Fitness 101 Health & Fitness News

Fitness 101, Issue 2: Your questions answered

A head photo of James Chicalo.

1. Why is stretching important? Do you have a stretching routine you recommend?

Flexibility is an important aspect of fitness that can enhance performance and improve quality of life. Flexibility can help reduce the risk of injury, especially in the lower extremities, and can also enhance an individual’s ability to carry out daily tasks and exercise. Stretching to increase one’s range of motion should be undertaken cautiously. It is important that, in the pursuit of increased range of motion one does not aggressively stretch to the point of causing muscle or tendon damage or diminish one’s ability to perform optimally.

Yes, I do a basic stretching routine that targets all of the major muscle groups. It is best to find a stretching routine you like and will stick to. Everyone is at their own personal level, so finding what works best for you is key.

2. What’s a plank? How do I do it correctly? How long should I do it for? Why should I do it? How often?

A plank is a position we place our bodies in to train and develop our core muscles. It is arguably one of the best core training exercises.

The plank is where we find ourselves in the extended or upper part of a push up. The plank refers to the direct board like positioning of our bodies from our shoulders down to our heels. In this position we hold our abdominal muscles tight, strengthening through our torso and hold this plank position for 30 seconds or longer.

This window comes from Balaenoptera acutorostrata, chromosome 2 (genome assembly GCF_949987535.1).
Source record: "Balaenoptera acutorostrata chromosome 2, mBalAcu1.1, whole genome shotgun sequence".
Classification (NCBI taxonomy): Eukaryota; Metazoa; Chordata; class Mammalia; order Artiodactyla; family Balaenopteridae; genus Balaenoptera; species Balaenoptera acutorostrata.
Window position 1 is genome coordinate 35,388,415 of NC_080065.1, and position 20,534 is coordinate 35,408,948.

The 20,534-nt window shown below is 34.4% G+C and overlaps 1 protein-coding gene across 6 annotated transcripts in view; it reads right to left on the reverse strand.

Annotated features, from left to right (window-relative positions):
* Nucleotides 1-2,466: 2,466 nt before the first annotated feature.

After much reading and research I am of the belief that 30 seconds to 2 minutes is an ideal range to maintain perfect plank form. I recommend starting out planking for 20 seconds 2-3 times, each time you workout or as much as everyday. Soon you will be able to plank longer, as you develop a stronger core. Try planking for 1:00 minute, three times with small rest breaks in between.

As with most exercises, the plank can be modified (like the push up) by performing it on our knees and hands, or knees and on our forearms. It is best to have a certified trainer demonstrate the plank then ensure you are doing it properly to avoid injury.

3. How often should I weigh myself? Why?

This is a topic that is hotly debated. I believe in weighing yourself often if you have weight gain or loss in mind. That way you’ll be able to track your progress and increase or decrease caloric intake as needed. If you want to gain or lose weight you’ll want to keep a record.

However, If you weigh the same every day you step on the scale (within 5 pounds every time) and you don’t care about whether you gain or lose that 5 pounds, then weigh yourself whenever you want!

Do you have fitness questions? Submit them here.

Fitness 101 Health & Fitness News

Fitness 101: Frequently Asked Questions

A head photo of James Chicalo.

I am trying to add fitness into my life.
Should I focus on cardio or strength training? Why?

Well done on starting your fitness journey! Fitness is a key factor in everyone’s life and it is never too late to start.

When you are just starting a workout program, I believe it’s OK to focus on doing whatever activity it is that you like best, and captures your interest. If you enjoy getting on a rowing machine, then row! If you just love hitting a treadmill or elliptical machine, go for it! If strength training is a favourite? Then do whatever it is that will keep you in the fitness groove!